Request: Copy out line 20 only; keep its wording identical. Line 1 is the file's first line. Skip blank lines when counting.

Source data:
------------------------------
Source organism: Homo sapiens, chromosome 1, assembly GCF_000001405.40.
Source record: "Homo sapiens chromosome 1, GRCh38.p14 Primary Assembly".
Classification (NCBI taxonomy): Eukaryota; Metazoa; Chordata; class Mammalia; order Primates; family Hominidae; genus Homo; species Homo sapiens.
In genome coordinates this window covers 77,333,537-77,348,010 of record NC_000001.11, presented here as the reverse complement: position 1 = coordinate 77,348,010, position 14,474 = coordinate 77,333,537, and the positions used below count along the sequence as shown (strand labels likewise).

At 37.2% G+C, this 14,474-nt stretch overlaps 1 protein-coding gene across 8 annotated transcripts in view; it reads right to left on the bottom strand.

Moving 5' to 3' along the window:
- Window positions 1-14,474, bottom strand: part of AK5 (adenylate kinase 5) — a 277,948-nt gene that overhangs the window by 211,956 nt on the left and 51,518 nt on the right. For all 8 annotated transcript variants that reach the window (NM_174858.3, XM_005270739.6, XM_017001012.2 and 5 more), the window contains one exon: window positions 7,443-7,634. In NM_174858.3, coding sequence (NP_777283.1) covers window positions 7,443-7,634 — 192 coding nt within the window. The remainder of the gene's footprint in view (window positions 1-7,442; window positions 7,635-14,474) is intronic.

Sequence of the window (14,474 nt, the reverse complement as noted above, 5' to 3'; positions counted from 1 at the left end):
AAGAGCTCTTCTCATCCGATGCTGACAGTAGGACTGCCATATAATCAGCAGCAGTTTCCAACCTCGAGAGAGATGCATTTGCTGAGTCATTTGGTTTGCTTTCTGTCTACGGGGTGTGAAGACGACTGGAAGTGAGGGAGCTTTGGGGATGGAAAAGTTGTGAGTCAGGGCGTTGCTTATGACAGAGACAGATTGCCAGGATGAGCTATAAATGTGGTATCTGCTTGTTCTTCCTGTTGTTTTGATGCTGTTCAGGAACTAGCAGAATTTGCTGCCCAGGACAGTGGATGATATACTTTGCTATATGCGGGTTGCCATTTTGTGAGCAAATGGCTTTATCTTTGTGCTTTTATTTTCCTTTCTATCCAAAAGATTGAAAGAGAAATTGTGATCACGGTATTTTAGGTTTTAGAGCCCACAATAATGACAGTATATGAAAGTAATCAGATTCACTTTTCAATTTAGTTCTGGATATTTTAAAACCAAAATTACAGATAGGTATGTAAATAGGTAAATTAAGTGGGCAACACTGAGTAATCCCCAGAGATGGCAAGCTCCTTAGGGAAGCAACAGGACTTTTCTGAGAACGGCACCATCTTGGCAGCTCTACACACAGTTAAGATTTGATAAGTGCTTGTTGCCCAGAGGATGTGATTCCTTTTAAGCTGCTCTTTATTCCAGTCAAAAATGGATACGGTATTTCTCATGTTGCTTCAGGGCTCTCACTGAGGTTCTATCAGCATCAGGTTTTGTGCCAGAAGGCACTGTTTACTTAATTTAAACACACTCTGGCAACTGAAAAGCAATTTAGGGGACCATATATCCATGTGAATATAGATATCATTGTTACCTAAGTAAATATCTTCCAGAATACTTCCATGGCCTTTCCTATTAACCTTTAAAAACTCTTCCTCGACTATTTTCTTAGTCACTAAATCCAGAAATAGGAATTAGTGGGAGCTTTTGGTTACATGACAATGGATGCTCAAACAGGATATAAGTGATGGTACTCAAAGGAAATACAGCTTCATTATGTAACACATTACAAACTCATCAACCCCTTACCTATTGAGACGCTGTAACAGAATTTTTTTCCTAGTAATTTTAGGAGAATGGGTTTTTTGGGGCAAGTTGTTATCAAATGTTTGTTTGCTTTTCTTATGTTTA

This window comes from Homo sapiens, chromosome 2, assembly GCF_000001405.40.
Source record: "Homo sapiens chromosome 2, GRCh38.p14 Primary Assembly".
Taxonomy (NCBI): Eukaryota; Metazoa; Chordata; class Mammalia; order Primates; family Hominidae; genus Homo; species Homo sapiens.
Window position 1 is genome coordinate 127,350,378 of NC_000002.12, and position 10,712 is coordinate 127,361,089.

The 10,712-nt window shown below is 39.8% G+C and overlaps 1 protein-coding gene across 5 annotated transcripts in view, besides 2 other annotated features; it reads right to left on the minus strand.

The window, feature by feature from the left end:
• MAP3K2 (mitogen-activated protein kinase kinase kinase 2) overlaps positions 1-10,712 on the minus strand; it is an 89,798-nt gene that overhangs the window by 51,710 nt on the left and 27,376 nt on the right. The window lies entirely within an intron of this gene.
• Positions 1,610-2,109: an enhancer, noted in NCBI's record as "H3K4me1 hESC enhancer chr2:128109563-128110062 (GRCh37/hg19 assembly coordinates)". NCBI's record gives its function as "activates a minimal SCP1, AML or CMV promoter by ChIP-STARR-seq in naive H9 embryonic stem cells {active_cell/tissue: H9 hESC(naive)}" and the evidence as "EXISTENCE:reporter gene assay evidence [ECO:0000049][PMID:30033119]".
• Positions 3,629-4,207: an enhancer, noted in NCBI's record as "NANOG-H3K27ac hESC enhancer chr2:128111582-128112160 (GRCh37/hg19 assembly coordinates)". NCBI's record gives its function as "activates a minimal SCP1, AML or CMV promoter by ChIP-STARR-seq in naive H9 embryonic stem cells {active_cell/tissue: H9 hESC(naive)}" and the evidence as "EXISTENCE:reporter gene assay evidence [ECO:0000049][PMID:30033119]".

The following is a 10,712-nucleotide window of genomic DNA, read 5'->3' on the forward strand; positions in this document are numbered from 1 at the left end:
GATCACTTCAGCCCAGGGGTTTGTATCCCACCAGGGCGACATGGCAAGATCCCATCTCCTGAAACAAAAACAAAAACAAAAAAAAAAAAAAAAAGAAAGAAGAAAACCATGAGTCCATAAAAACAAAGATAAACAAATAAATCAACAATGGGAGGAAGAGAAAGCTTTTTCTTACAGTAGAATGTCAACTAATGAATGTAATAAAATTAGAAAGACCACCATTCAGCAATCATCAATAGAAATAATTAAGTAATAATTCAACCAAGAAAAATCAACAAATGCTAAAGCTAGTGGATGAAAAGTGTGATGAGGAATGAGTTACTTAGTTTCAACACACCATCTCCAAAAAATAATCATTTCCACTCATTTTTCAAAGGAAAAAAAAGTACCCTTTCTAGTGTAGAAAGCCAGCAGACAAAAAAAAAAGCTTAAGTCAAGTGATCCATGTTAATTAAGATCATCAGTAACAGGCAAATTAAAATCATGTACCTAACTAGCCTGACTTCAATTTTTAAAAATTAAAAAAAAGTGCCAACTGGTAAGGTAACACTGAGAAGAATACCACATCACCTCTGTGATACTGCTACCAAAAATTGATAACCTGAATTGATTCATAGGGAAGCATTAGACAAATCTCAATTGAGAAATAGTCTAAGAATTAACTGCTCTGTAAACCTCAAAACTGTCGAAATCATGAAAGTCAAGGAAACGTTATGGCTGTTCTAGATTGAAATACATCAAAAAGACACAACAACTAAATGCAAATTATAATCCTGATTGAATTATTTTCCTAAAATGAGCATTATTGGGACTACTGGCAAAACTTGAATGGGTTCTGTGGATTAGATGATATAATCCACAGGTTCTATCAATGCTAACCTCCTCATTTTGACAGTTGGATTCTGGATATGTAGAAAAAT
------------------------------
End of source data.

GATCACTTCAGCCCAGGGGTTTGTATCCCACCAGGGCGACATGGCAAGATCCCATCTCCTGAAACAAAAACAAAAACAAAAAAAAAAAAAAAAAGAAAGAAGAAAACCATGAGTCCATAAAAACAAAGATAAACAAATAAATCAACAATGGGAGGAAGAGAAAGCTTTTTCTTACAGTAGAATGTCAACTAATGAATGTAATAAAATTAGAAAGACCACCATTCAGCAATCATCAATAGAAATAATTAAGTAATAATTCAACCAAGAAAAATCAACAAATGCTAAAGCTAGTGGATGAAAAGTGTGATGAGGAATGAGTTACTTAGTTTCAACACACCATCTCCAAAAAATAATCATTTCCACTCATTTTTCAAAGGAAAAAAAAGTACCCTTTCTAGTGTAGAAAGCCAGCAGACAAAAAAAAAAGCTTAAGTCAAGTGATCCATGTTAATTAAGATCATCAGTAACAGGCAAATTAAAATCATGTACCTAACTAGCCTGACTTCAATTTTTAAAAATTAAAAAAAAGTGCCAACTGGTAAGGTAACACTGAGAAGAATACCACATCACCTCTGTGATACTGCTACCAAAAATTGATAACCTGAATTGATTCATAGGGAAGCATTAGACAAATCTCAATTGAGAAATAGTCTAAGAATTAACTGCTCTGTAAACCTCAAAACTGTCGAAATCATGAAAGTCAAGGAAACGTTATGGCTGTTCTAGATTGAAATACATCAAAAAGACACAACAACTAAATGCAAATTATAATCCTGATTGAATTATTTTCCTAAAATGAGCATTATTGGGACTACTGGCAAAACTTGAATGGGTTCTGTGGATTAGATGATATAATCCACAGGTTCTATCAATGCTAACCTCCTCATTTTGACAGTTGGATTCTGGATATGTAGAAAAAT